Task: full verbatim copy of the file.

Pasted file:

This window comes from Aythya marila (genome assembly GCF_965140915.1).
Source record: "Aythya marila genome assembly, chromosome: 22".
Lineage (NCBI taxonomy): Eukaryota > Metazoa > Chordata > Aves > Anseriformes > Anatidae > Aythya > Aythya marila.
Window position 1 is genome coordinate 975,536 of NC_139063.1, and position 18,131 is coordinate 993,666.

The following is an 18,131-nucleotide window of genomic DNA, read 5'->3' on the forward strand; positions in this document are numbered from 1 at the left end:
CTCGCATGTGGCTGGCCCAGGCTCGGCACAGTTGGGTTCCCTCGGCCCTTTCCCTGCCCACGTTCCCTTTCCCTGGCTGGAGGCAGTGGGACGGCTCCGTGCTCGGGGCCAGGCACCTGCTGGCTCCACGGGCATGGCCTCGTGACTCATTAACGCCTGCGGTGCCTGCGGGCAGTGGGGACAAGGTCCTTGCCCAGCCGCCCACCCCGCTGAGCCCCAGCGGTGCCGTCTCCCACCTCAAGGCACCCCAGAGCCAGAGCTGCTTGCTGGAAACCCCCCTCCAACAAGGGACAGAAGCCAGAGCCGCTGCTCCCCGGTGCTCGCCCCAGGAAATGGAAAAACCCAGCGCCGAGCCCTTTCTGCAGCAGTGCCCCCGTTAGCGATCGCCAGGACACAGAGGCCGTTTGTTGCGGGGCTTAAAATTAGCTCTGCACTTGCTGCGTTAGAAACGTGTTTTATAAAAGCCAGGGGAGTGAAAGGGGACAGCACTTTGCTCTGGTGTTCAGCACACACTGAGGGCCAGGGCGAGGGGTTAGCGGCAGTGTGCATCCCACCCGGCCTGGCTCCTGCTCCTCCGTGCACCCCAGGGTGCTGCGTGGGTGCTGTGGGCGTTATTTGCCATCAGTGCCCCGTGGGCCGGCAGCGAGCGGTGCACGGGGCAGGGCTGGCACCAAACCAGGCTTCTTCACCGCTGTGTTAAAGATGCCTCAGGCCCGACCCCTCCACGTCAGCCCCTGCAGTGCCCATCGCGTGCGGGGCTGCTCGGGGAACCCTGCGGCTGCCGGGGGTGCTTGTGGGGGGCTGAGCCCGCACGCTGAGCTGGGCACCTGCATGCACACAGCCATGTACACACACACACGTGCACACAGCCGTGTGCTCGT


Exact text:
This window comes from Aythya marila (genome assembly GCF_965140915.1).
Source record: "Aythya marila genome assembly, chromosome: 22".
Lineage (NCBI taxonomy): Eukaryota > Metazoa > Chordata > Aves > Anseriformes > Anatidae > Aythya > Aythya marila.
Window position 1 is genome coordinate 975,536 of NC_139063.1, and position 18,131 is coordinate 993,666.

The following is an 18,131-nucleotide window of genomic DNA, read 5'->3' on the forward strand; positions in this document are numbered from 1 at the left end:
CTCGCATGTGGCTGGCCCAGGCTCGGCACAGTTGGGTTCCCTCGGCCCTTTCCCTGCCCACGTTCCCTTTCCCTGGCTGGAGGCAGTGGGACGGCTCCGTGCTCGGGGCCAGGCACCTGCTGGCTCCACGGGCATGGCCTCGTGACTCATTAACGCCTGCGGTGCCTGCGGGCAGTGGGGACAAGGTCCTTGCCCAGCCGCCCACCCCGCTGAGCCCCAGCGGTGCCGTCTCCCACCTCAAGGCACCCCAGAGCCAGAGCTGCTTGCTGGAAACCCCCCTCCAACAAGGGACAGAAGCCAGAGCCGCTGCTCCCCGGTGCTCGCCCCAGGAAATGGAAAAACCCAGCGCCGAGCCCTTTCTGCAGCAGTGCCCCCGTTAGCGATCGCCAGGACACAGAGGCCGTTTGTTGCGGGGCTTAAAATTAGCTCTGCACTTGCTGCGTTAGAAACGTGTTTTATAAAAGCCAGGGGAGTGAAAGGGGACAGCACTTTGCTCTGGTGTTCAGCACACACTGAGGGCCAGGGCGAGGGGTTAGCGGCAGTGTGCATCCCACCCGGCCTGGCTCCTGCTCCTCCGTGCACCCCAGGGTGCTGCGTGGGTGCTGTGGGCGTTATTTGCCATCAGTGCCCCGTGGGCCGGCAGCGAGCGGTGCACGGGGCAGGGCTGGCACCAAACCAGGCTTCTTCACCGCTGTGTTAAAGATGCCTCAGGCCCGACCCCTCCACGTCAGCCCCTGCAGTGCCCATCGCGTGCGGGGCTGCTCGGGGAACCCTGCGGCTGCCGGGGGTGCTTGTGGGGGGCTGAGCCCGCACGCTGAGCTGGGCACCTGCATGCACACAGCCATGTACACACACACACGTGCACACAGCCGTGTGCTCGT